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Photo Album of Hill-to-Hill Bridge Construction

Identifier: SC Photo-0035

Scope and Contents Note

The images included in the album show surveyors, the construction site, equipment and workers. Workers at the site are seen looking over blueprints, using surveying equipment, posing together smiling at the camera The last eleven pages of the album contain photos of the compiler’s family and friends during college life, vacations, graduation. Mainly the photographs are attached to both sides of all the pages. The black paper pages are brittle and chipping. There are 223 photographs. The postcard type of photographs and aerial views included among the smaller photos are believed to have been made by Conradi, a Bethlehem photographer. High views possibly taken from Lehigh Valley Railroad building on southside Bethlehem. A Lehigh graduate from 1919, Rollin R. Keim’s interest in the bridge is reflected by the pamphlet he assembled in 1924 titled “The Hill-toHill Bridge, Bethlehem, Pa.; including historical review and engineering features.”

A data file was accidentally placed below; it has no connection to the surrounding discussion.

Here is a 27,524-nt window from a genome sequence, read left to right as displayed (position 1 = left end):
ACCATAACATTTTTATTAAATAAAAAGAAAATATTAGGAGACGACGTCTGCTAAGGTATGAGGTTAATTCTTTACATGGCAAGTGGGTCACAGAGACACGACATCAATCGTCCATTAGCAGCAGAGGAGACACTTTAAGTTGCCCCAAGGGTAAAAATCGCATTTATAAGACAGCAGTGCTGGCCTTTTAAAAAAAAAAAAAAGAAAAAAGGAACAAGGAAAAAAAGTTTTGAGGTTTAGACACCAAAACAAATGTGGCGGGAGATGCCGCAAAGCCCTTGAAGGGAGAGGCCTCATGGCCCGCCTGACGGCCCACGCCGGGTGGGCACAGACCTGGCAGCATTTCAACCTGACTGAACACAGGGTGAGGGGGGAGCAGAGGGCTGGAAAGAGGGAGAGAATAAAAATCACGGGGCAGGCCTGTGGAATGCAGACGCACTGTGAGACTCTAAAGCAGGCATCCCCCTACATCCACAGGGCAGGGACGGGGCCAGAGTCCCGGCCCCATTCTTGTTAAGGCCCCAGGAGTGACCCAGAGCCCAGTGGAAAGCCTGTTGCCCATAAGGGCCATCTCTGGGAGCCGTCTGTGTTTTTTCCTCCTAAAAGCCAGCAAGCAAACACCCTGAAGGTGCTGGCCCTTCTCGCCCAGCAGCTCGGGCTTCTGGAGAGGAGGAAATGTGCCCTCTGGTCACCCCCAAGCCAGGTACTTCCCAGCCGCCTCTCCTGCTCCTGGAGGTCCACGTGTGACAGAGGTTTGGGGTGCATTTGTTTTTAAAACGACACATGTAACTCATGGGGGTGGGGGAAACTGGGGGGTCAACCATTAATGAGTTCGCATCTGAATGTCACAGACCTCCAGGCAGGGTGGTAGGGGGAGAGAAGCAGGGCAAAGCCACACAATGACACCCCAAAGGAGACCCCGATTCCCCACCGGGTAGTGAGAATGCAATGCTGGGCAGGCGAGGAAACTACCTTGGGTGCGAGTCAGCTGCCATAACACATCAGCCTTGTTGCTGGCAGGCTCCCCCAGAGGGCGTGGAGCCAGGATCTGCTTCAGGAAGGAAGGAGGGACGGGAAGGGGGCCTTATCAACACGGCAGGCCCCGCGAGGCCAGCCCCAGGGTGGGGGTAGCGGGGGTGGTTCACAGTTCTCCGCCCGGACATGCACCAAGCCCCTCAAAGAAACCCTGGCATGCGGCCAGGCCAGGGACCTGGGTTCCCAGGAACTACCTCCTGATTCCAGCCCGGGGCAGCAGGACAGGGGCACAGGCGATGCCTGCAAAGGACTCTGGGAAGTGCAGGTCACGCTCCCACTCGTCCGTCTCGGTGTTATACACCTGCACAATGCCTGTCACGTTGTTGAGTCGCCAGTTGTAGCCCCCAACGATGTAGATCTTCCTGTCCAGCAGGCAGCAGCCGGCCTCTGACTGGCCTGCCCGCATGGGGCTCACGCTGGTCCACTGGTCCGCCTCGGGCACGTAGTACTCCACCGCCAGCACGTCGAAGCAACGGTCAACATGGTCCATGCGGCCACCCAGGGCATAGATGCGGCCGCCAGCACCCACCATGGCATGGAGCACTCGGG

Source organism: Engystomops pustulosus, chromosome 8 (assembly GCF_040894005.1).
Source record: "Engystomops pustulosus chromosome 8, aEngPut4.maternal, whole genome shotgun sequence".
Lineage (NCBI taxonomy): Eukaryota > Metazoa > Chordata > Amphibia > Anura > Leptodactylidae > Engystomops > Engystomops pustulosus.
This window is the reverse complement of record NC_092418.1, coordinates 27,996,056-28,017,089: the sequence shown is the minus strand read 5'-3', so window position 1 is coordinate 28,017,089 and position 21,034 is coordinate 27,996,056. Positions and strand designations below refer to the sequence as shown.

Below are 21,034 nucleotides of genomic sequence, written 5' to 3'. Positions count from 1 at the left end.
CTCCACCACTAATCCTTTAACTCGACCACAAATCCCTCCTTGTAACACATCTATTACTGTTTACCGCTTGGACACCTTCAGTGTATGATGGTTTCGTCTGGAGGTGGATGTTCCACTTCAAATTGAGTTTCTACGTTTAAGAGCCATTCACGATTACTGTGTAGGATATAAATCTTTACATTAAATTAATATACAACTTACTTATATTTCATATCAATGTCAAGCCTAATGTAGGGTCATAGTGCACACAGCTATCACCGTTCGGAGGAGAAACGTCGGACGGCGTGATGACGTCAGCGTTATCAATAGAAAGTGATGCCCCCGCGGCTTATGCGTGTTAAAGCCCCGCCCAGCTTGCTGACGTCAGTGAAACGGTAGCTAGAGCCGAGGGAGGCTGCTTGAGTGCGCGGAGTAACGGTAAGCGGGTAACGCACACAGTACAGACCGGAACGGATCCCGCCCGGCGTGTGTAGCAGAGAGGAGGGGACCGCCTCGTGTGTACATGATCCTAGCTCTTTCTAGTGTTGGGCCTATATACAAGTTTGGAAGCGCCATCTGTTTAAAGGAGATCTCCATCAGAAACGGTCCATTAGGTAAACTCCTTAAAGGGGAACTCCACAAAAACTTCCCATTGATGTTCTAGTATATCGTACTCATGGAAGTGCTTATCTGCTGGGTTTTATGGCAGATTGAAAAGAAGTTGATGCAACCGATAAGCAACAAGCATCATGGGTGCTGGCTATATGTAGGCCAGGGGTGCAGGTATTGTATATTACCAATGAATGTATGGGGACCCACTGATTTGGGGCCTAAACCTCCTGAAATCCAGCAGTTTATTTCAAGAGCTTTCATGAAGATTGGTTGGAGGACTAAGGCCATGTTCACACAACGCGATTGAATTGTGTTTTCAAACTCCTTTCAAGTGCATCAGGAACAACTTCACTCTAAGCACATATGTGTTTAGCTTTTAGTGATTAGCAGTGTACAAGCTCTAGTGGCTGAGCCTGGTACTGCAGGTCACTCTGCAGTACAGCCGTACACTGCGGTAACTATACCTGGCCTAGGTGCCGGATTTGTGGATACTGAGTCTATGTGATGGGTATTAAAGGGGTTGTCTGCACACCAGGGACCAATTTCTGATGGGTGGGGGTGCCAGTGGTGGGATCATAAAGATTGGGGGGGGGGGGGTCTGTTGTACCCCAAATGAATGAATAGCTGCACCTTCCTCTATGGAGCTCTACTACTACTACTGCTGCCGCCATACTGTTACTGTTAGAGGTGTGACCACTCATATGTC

• Creation: 1921 - 1924

Conditions Governing Access

Collection housed remotely. Users need to contact 24 hours in advance.

Conditions Governing Use

Collection is open for research.

Biographical / Historical